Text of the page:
The Waltz of Breath and Movement

“Be sure to let the breath lead the movement, and not the movement lead the breath.” this is a common statement to hear me say in the middle of my Vinyasa or Ashtanga classes. This usually happens when I notice students putting to much movement into an inhale or an exhale – for example both bringing the arm up and twisting at the same time. After several months of me repeating this statement, and noticing many of my students continuing to do this practice, I began to ask myself why this fundamental concept was so important. Other than some anatomy reasons, what was another reason I could give my students to help them settle into the breath and movement.


Often times I find that many students struggle with this fundamental concept of yoga, where the movement is second to the breath. Particularly teaching in today’s western culture of yoga, where movement and body asanas is considered the pinnacle of yoga, many times gearing their focus away from this concept can be challenging for teachers. It is important for us to remember why these fundamental concepts are so important to begin with.


For both Vinyasa and Ashtanga the breath leading the movement is almost like a dance, although with Vinyasa’s more dynamic and quick movements it can be seen as a bit more imperative. The breath acts as the lead in a delicate waltz, and the body, though having its own function and movements, follows the breath’s lead. For some poses in yoga, this is imperative given the benefits of the physical form when these two work together. For example, when we twist we always want to twist on an exhale, this is because the exhale empties out the lungs and mid section of the body. When the breath is completely released during a twist, the twist is more comfortable and can be reached at deeper levels then during an exhale. Also we are working with the body’s natural rhythm, kind of a big concept in yoga in and of itself.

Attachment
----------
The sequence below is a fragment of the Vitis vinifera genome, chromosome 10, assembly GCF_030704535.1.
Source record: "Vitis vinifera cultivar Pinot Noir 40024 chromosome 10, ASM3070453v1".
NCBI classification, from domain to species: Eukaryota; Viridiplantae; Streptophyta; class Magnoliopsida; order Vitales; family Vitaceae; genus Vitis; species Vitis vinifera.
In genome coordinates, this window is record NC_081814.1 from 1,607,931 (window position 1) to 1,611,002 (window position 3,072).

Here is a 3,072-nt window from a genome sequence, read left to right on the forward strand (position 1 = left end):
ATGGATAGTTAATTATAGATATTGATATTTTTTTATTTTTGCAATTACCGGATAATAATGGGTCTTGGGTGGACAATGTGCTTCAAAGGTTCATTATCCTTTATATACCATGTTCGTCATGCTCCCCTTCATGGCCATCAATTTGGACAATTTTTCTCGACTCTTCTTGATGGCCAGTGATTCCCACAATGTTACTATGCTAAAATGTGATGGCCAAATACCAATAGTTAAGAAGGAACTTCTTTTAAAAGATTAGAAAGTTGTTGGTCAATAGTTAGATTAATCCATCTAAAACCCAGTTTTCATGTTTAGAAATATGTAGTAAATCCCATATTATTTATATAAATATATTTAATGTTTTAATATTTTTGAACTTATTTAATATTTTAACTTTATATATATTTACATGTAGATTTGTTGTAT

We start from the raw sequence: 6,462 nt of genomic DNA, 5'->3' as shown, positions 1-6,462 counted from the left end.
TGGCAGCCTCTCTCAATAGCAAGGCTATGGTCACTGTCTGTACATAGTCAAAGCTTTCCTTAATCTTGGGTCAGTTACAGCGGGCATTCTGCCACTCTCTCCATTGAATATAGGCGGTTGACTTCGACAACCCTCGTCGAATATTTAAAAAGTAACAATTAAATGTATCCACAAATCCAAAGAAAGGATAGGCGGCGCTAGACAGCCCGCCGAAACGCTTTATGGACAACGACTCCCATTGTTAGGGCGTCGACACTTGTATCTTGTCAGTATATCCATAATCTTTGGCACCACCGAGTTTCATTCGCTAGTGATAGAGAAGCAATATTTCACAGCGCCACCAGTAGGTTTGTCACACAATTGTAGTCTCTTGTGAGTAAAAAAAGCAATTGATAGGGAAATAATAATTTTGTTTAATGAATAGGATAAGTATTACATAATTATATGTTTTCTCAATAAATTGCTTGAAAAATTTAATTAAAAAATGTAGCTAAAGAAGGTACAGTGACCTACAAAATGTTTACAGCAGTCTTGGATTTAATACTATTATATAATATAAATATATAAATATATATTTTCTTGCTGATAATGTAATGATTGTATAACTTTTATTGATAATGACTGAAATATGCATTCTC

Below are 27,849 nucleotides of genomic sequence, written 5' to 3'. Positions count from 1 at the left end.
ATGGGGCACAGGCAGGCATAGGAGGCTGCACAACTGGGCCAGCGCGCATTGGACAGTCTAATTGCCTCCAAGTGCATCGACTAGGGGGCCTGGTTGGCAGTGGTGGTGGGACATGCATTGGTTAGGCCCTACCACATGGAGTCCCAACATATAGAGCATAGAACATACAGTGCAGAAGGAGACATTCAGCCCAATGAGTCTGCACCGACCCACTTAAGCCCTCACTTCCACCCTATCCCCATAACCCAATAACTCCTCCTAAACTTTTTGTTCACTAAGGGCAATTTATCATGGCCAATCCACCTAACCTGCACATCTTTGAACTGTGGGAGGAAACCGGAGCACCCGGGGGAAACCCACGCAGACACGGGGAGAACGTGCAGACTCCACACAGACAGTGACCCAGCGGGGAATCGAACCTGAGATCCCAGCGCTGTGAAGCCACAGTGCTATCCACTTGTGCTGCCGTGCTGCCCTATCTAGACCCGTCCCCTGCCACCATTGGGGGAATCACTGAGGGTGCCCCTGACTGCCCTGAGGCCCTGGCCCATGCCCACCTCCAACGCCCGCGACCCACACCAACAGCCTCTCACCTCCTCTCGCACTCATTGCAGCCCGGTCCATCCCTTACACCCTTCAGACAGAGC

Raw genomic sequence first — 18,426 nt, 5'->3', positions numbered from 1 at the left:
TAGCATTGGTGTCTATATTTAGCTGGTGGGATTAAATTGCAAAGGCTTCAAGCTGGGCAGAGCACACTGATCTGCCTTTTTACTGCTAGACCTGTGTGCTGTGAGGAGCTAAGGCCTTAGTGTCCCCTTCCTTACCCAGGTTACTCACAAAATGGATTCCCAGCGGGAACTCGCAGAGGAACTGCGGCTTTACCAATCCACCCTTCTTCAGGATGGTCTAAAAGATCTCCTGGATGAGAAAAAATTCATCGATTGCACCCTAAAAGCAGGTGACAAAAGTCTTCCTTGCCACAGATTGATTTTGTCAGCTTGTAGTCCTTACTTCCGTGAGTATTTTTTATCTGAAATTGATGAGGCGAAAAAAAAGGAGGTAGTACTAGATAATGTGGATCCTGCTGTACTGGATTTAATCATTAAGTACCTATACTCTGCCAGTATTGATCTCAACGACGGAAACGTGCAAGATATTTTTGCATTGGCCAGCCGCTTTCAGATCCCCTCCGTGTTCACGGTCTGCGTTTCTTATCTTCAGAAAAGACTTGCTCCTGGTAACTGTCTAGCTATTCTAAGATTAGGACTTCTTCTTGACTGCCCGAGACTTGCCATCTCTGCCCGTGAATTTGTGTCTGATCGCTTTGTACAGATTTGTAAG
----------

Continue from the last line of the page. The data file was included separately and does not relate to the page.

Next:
So then what about everything else, what about the breathing during Surya Namaskara or Sun Salutation? In Surya Namaskara there is an even more delicate balance of the breath and movement as each runs into the other. Further, each movement is a preparation or an expression of another pose, all important in this dance. Neither the breath or any of the movements should be ignored when practicing.


Eventually, after practice, the breath begins to elongate and prepares the body for the deeper practice of Prayanma, or breath control. This can be shown during Surya Namaskara, when we transition from the forward fold to Chanturanga Dandasana, or yoga push up. We preform one exhale from the fold through Chanturanga Dandasan only inhaling when coming into Urdhva Mukha Svanasana. This is just one of many examples when during our asana practice we prepare ourselves for a more intensive Prayanama practice.


“When that [asana] is accomplished, pranayamah, breath control [follows]. This consists of the regulation of the incoming and outgoing breaths” Yoga Sutra II.49. (Translated by Edwin F Bryant).


When you have practiced yoga long enough, you are bound to wind up at least encountering the Yoga Sutra’s at one point in time or another. Patanjali’s goal with the Yoga Sutras was to give people a way to achieve the goals of yoga, and a concrete method. In his method of yoga, there are the 8 limbs which lead into another and are interdependent. Asana, or physical practice, leads into Pranyama; where as Asana is the third limb and Pranyama is the fourth. (Pranyama is another discussion all together, which will be discussed later. It does all have great physical and mental practices)


When we practice yoga, usually we have a particular goal in mind. Rather it be physical, mental, or spiritual, it is important to note that each step in the practice, in itself offers a deepening of the practice for us. By understanding and accepting this it is much easier for us to grow and prepare the next steps of our integration. In allowing the breath and body to take their roles in the dance of yoga, we open ourselves up to greater and deeper sense of the practice.


Practice in Love and Peace ❤

About 8petallotus

Here are the thoughts that hit me after everything is done and quiet, capturing the few moments of enlightenment between the grind and giving it a place to inspire. A place for yoga and divine inspiration.
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